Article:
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Search Tags: continuing resolution
The House has approved legislation to prevent a government shutdown at the end of the month, freeze federal pay for a third straight year and give the Defense Department some relief from a cash crunch caused by sequestration. The huge spending measure, which was passed on a 267-151 vote, would fund federal operations through September. It leaves in place automatic cuts of 5 percent to domestic agencies and 7.8 percent to the Pentagon ordered by President Barack Obama Friday night after months of battling Republicans over the budget.
The lower chamber's bill would significantly soften the blow against DoD and potentially eliminate current plans such as civilian furloughs because of the automatic budget cuts. The remainder of the government would remain under both sequestration and a full-year continuing resolution.
Career expert and author John Grobe, Federal News Radio's Julia Ziegler, and Federal Times senior writer Stephen Losey will discuss sequestration and other issues affecting federal workers.
February 27, 2013
Tags: transition plan , John Grobe , Federal Career Experts , pay and benefits , sequestration , Julia Ziegler , Federal Times , budget battle , Stephen Losey , CR deadline , furloughs , air traffic controllers , FEMA , Mike Causey , Your Turn
As the Navy scours its IT systems to determine exactly what it owns, it's discovered it operates double the data centers and tens of thousands of servers and applications more than it previously thought. The findings come more than a decade after the Navy implemented its Navy-Marine Corps Intranet, which was supposed to reduce the number of disparate systems run by the agency and eliminate stovepipes. All told, Navy's IT budget could be as much as $4 billion more than it initially thought.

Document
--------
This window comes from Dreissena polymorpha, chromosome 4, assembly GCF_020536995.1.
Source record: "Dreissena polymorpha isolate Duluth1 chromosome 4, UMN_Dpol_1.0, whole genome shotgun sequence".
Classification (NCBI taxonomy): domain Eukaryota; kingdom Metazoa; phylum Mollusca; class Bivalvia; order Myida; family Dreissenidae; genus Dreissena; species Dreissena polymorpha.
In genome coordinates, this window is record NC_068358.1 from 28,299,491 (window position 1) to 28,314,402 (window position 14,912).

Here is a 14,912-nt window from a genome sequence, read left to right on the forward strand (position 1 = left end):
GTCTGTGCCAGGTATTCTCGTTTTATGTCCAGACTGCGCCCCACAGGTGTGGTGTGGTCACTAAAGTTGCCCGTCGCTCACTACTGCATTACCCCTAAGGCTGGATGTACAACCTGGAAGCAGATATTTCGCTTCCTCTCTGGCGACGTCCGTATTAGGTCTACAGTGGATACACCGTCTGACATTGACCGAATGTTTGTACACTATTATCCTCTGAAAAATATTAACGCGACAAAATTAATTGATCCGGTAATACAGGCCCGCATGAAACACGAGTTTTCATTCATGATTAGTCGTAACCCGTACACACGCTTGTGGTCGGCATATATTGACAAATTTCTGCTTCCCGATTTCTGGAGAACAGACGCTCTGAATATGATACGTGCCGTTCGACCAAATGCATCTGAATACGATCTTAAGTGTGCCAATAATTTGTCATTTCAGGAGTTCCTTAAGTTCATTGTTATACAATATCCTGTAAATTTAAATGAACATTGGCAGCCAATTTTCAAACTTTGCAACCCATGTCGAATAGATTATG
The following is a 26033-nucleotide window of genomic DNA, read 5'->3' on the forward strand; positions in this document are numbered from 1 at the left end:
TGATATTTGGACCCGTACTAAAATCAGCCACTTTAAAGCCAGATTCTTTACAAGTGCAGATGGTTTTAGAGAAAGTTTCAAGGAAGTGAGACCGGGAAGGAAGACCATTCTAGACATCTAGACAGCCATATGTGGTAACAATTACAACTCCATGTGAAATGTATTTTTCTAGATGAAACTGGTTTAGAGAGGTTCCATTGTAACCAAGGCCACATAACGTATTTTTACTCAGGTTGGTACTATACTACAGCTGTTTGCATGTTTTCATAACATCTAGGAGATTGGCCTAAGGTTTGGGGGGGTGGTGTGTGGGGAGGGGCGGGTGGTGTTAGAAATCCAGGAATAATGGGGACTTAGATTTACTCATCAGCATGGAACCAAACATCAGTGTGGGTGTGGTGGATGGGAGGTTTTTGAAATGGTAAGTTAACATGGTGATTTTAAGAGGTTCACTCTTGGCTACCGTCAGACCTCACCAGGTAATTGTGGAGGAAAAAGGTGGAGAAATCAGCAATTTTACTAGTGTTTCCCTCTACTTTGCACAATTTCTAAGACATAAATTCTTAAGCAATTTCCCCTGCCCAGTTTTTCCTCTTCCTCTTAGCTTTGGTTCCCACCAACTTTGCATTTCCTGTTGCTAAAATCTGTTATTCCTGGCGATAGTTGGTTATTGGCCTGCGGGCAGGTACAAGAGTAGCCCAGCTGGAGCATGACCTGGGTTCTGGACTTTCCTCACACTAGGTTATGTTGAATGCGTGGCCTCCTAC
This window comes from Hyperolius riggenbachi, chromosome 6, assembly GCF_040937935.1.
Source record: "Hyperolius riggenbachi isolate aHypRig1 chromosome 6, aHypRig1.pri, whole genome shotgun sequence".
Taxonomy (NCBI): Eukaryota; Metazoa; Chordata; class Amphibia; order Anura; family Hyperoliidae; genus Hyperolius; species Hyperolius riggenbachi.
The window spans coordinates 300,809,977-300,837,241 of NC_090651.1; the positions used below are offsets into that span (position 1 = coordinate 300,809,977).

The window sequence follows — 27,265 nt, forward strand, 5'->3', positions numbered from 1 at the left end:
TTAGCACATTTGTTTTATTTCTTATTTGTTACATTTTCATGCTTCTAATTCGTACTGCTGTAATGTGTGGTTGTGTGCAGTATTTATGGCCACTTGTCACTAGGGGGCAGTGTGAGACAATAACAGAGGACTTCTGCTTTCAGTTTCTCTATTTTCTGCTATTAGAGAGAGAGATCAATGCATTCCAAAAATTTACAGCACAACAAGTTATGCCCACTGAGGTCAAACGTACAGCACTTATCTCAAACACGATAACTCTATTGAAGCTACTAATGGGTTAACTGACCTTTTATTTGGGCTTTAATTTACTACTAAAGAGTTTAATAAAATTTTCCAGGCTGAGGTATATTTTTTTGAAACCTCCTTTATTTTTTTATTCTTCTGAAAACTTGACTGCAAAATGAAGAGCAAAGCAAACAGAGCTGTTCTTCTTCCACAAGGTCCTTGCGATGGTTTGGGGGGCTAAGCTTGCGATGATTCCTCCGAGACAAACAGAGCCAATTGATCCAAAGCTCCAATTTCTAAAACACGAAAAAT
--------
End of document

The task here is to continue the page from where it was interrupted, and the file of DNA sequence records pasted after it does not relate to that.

Tags: DoD , Navy , Janice Haith , technology , enterprise licenses agreements , contracting , industry , Data center consolidation , application rationalization , virtualization , IT efficiencies , budget , sequestration , NMCI , NGEN , Jared Serbu
Sen. Mark Warner (D-Va.) told The Federal Drive with Tom Temin and Emily Kopp that a large number of lawmakers from both parties support a plan that raises more revenues and recognizes that entitlement programs have got to be made viable over the long term.
Brian Friel of Bloomberg Government told The Federal Drive with Tom Temin and Emily Kopp Congress' latest piece of legislation both delays sequestration and reduces its potential effect.
Agencies across government should intensify their planning for across-the-board sequestration cuts, according to a Jan. 14 memo to the heads of executive department and agencies from Jeff Zients, the acting director of the Office of Management and Budget. The memo comes on the heels of similar guidance issued last week by the Defense Department. Meanwhile, the Navy warned of the threat of reduced funding from a short-term spending measure.
The Air Force orders commanders to start cutbacks in advance of the next budget emergency.
Robert Work, the undersecretary of the Navy, says forget about the Reagan-era aspirations of a 600-ship fleet. Even with a smaller Navy, things are better than ever, he says, even if they're about to get worse due to smaller budgets and the threat of sequestration. "Yes, things might get worse. In fact, they probably will get worse. But this is the heyday of the U.S. Navy. And, if you're not excited, you ain't breathing," he said at the Surface Navy Association's annual symposium this week.
Round one is already in effect and includes a civilian hiring freeze, cancellation of conferences, cutbacks on training, and a reduction in IT spending for the Navy. Round two would involve unpaid civilian furloughs, operational reductions for deployed ships, and cuts to tuition assistance for sailors.